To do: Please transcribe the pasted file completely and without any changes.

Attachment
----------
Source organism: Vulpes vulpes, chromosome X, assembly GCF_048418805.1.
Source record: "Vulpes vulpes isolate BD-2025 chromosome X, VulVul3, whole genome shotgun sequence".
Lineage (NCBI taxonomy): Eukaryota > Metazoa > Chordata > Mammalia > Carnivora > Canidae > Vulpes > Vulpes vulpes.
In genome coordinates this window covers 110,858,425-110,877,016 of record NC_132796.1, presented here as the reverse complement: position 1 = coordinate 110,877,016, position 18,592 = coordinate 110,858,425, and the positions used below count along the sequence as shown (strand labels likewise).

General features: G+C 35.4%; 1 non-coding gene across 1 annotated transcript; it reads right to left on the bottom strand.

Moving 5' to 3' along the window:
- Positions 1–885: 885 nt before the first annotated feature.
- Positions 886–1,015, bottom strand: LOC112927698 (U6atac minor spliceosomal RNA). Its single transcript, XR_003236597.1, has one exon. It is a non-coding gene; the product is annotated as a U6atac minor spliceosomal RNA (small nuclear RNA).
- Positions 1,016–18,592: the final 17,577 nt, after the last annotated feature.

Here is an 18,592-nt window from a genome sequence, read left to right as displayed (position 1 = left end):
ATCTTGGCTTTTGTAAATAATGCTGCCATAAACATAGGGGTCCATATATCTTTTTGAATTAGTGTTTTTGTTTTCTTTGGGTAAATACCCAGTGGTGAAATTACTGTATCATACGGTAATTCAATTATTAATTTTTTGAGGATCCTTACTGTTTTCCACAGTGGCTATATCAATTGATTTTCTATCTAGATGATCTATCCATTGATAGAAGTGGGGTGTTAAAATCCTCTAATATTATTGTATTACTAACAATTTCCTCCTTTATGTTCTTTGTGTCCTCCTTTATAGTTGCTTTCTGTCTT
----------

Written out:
Source organism: Vulpes vulpes, chromosome X, assembly GCF_048418805.1.
Source record: "Vulpes vulpes isolate BD-2025 chromosome X, VulVul3, whole genome shotgun sequence".
Lineage (NCBI taxonomy): Eukaryota > Metazoa > Chordata > Mammalia > Carnivora > Canidae > Vulpes > Vulpes vulpes.
In genome coordinates this window covers 110,858,425-110,877,016 of record NC_132796.1, presented here as the reverse complement: position 1 = coordinate 110,877,016, position 18,592 = coordinate 110,858,425, and the positions used below count along the sequence as shown (strand labels likewise).

General features: G+C 35.4%; 1 non-coding gene across 1 annotated transcript; it reads right to left on the bottom strand.

Moving 5' to 3' along the window:
- Positions 1–885: 885 nt before the first annotated feature.
- Positions 886–1,015, bottom strand: LOC112927698 (U6atac minor spliceosomal RNA). Its single transcript, XR_003236597.1, has one exon. It is a non-coding gene; the product is annotated as a U6atac minor spliceosomal RNA (small nuclear RNA).
- Positions 1,016–18,592: the final 17,577 nt, after the last annotated feature.

Here is an 18,592-nt window from a genome sequence, read left to right as displayed (position 1 = left end):
ATCTTGGCTTTTGTAAATAATGCTGCCATAAACATAGGGGTCCATATATCTTTTTGAATTAGTGTTTTTGTTTTCTTTGGGTAAATACCCAGTGGTGAAATTACTGTATCATACGGTAATTCAATTATTAATTTTTTGAGGATCCTTACTGTTTTCCACAGTGGCTATATCAATTGATTTTCTATCTAGATGATCTATCCATTGATAGAAGTGGGGTGTTAAAATCCTCTAATATTATTGTATTACTAACAATTTCCTCCTTTATGTTCTTTGTGTCCTCCTTTATAGTTGCTTTCTGTCTT